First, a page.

Maya: Stan Matthews taught it. He was Pat Matthews’ husband, from the art history department. Strangely, it was my senior year. I didn’t take any art classes in college. I was doing art history. I was interested in academics. I thought, I can make art later. So this was the first art class I let myself take. We had to take a piece of illustration board and fold it or cut it and make it into a tower, but when you dismantled it, it had to unfurl into that same single solid piece of paper. It had to be intact. You couldn’t cut and paste. So I cut strips and wrapped them around the back and tucked them in. It slowly evolved to become like a flower. At the very end, I cut an extra piece of paper—it was an orange piece of illustration board—and added it to the center of the flower, because I needed something to hold it all in the middle. It was beautiful. I was really proud of it. I was working on it day and night. I just hadn’t been making stuff and I certainly hadn’t been making any sculpture ever before. And there were all these art majors in this class. So I showed up for the crit, and plunked it down with the other towers and couldn’t believe it. There were all of these beautiful elegant folded towers that were engineered very well and were made by talented adept artists, but they all looked pretty similar. Mine just looked so different. It was hysterical how much it was the odd one out with my flower with the orange middle. And I didn’t get approval for the little orange square in the middle. My prof said, “That’s unnecessary.” It wasn’t like I got an A or anything, but it was interesting to me, how different my flower tower was. I think that was because I just hadn’t been trained in the way that all those kids had been trained all through school, and sculpture was this new and very challenging thing for me.
Articiple: So you could come at it in a totally new way.
Maya: And similarly, many years later, I took painting classes to learn about color, but I was only doing that because I was in textiles and I needed to learn about color more. I was really interested in quilts and collage and I was never meant to be only a painter. So I kind of came at painting too from the side. The more I paint, the more I see the relationships to my interest in textiles and quilts. A lot of my works look like weaving because of the interest in the grid and the quality of interlocking vertical and horizontal.
Articiple: And the layering working through, like a warp and weft.
Maya: In much of my work, for instance, even if you looked back at the binary code drawings, there’s this warp and weft and then I mess it up and tweak it. So that’s just the way my brain works.
Articiple: Do these paintings start with these large color fields?
Maya: Sometimes I’ll start with a variety of colors all over the canvas, just squirt them out and start working. If I know that I’m going to keep one side light and one side dark, I don’t put a ton of black over on the light side, because then keeping the black out is virtually impossible. But it’s nice to have things come up like little surprises of color from underneath. With these ones, I definitely have a compositional idea in mind. So I will start with a plan, but then I will intentionally try to fuck it up a little bit along the way and change the painting so that it’s not so planned in the end. But usually I know basically what I want to do. And they can change. If it’s not working, I’ll just scrape off a big part of a painting as I go and change it. But the decision to use that green [in that painting] was pretty deliberate. I will often make a painting based on a palette or a color that I want to explore, without having a specific endgame in mind.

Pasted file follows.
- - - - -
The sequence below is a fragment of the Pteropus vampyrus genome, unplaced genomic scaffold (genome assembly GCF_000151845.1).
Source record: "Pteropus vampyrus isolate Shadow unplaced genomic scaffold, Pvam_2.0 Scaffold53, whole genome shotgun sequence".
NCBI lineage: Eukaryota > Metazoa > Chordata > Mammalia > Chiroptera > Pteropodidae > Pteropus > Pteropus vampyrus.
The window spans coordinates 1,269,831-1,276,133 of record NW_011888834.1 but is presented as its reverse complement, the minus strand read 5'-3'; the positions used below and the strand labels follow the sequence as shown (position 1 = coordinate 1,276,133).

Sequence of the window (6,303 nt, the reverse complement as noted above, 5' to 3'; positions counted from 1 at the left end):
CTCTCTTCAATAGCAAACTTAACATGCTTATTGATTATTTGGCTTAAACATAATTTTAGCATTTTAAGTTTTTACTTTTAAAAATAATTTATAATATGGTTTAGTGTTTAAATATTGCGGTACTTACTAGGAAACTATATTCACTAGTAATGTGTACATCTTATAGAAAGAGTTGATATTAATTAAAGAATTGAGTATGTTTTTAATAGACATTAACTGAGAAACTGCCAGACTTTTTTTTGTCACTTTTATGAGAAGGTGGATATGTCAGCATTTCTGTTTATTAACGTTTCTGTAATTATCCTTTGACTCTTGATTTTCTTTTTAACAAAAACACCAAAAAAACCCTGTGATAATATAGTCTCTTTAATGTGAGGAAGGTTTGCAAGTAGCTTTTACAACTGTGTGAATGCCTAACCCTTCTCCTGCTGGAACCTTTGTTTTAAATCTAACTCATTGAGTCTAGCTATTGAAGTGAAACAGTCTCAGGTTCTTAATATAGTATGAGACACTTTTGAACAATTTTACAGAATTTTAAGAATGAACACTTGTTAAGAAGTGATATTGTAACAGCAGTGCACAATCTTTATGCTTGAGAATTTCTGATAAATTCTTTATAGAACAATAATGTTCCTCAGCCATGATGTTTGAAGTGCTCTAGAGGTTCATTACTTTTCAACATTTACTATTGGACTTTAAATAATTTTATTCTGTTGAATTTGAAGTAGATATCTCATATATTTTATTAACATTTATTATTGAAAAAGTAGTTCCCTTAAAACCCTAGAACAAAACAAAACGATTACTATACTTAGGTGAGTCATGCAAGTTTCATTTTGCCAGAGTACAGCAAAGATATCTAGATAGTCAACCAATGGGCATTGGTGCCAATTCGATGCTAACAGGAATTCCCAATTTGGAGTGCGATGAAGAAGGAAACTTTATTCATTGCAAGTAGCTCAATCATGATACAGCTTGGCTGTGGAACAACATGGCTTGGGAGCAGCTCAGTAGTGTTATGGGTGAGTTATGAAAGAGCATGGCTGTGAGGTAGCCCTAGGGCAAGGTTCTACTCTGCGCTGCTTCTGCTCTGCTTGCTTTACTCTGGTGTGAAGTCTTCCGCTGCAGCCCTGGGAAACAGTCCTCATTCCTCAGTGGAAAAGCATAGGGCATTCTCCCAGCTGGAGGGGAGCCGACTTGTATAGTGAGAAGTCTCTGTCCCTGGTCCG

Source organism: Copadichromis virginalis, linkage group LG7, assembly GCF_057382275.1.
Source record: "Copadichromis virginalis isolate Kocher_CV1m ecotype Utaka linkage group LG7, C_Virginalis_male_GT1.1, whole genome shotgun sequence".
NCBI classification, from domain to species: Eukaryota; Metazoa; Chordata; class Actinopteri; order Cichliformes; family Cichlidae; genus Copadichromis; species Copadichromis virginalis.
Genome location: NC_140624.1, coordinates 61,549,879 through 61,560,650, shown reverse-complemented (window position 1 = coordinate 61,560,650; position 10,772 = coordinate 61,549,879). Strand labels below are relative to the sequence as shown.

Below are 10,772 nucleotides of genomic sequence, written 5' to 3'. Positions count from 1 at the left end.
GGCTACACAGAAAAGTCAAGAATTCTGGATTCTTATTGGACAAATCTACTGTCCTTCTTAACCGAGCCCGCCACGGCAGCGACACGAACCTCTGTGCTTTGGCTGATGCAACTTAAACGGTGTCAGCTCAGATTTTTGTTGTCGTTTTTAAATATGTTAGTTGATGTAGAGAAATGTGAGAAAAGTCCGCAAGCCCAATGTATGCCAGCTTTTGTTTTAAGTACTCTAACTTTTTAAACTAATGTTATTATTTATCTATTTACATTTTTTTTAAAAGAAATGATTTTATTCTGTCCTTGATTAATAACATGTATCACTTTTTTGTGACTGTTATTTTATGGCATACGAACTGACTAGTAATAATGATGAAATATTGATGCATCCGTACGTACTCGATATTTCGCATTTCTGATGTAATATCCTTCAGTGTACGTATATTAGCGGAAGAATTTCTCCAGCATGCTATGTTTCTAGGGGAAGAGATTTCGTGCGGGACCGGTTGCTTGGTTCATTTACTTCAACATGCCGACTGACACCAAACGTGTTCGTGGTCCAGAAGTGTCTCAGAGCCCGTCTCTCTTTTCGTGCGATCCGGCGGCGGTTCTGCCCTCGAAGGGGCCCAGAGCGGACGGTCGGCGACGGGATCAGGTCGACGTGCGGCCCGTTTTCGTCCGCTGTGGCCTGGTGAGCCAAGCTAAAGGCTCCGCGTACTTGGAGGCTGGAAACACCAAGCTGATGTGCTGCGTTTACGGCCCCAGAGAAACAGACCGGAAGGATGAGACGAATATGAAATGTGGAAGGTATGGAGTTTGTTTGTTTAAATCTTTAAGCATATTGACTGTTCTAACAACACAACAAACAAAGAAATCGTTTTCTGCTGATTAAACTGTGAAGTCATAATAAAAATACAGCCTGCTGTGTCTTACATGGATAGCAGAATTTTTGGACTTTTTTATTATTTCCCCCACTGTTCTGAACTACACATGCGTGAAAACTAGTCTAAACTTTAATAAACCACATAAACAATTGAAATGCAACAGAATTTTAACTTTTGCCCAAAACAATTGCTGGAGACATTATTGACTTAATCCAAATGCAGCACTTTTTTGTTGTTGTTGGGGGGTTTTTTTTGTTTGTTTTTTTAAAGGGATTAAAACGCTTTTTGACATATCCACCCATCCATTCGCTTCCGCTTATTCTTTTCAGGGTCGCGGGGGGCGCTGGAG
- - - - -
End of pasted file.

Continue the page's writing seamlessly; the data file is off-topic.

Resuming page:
Articiple: And the pieces need to have a certain lifespan during the process, to get to that kind of layering.
Maya: If they happen too fast, it can be really fun in a sense, because things just come together and it’s flowing, but they’re often just not interesting enough because the layers haven’t built up, the weird parts haven’t been covered over or adjusted or worked. I mean, in the end you actually can’t really cover anything up. If I don’t like something I will “cover it”, but there’s always a little peek of it sticking out. Something, even if it is barely visible, is always still there. The paintings just get more interesting the more they get worked on. But then, also, I do feel like there’s a point where you can overdo it. The details get too finicky and there’s no reason anymore. When I notice myself sort of picking at the painting, without really doing anything, I realize that that’s the time that it’s over.
Articiple: “Step back!”
Maya: “Step away from the painting!” I can be quite obsessive-compulsive.
Articiple: There’s nothing but your judgment saying when to step back.
Maya: And there are paintings I’ve destroyed because I thought they weren’t working, that I really wish I had waited a night and slept on it. I could have scraped them down in the morning. It’s very hard to see clearly after five hours of painting. You can’t see the painting objectively anymore. I have probably scraped down some fine paintings for no reason over the years.
Articiple: You paint mostly on canvas?
Maya: Pretty much exclusively. I do have a few boards that come into the rotation sometimes. Usually those are small. When painting on wood, the grain of the board never seems to be what I want it to be. Canvas always looks so right and canvas has a nice push and a little spring to it. I find that it works better with the kind of work I’m doing. But small works on board seem to be fine. You can get a very sharp edge when painting on wood in a way that you can’t with a canvas. It’s super precise. But precision is not what interests me, anyway. I still like the sharp edges, but I like the wiggle that happens on canvas, the softness of the edge. With the wood, I can get really perfect, beautiful lines. Sometimes that’s fun, but overall it’s not exactly what I’m going for.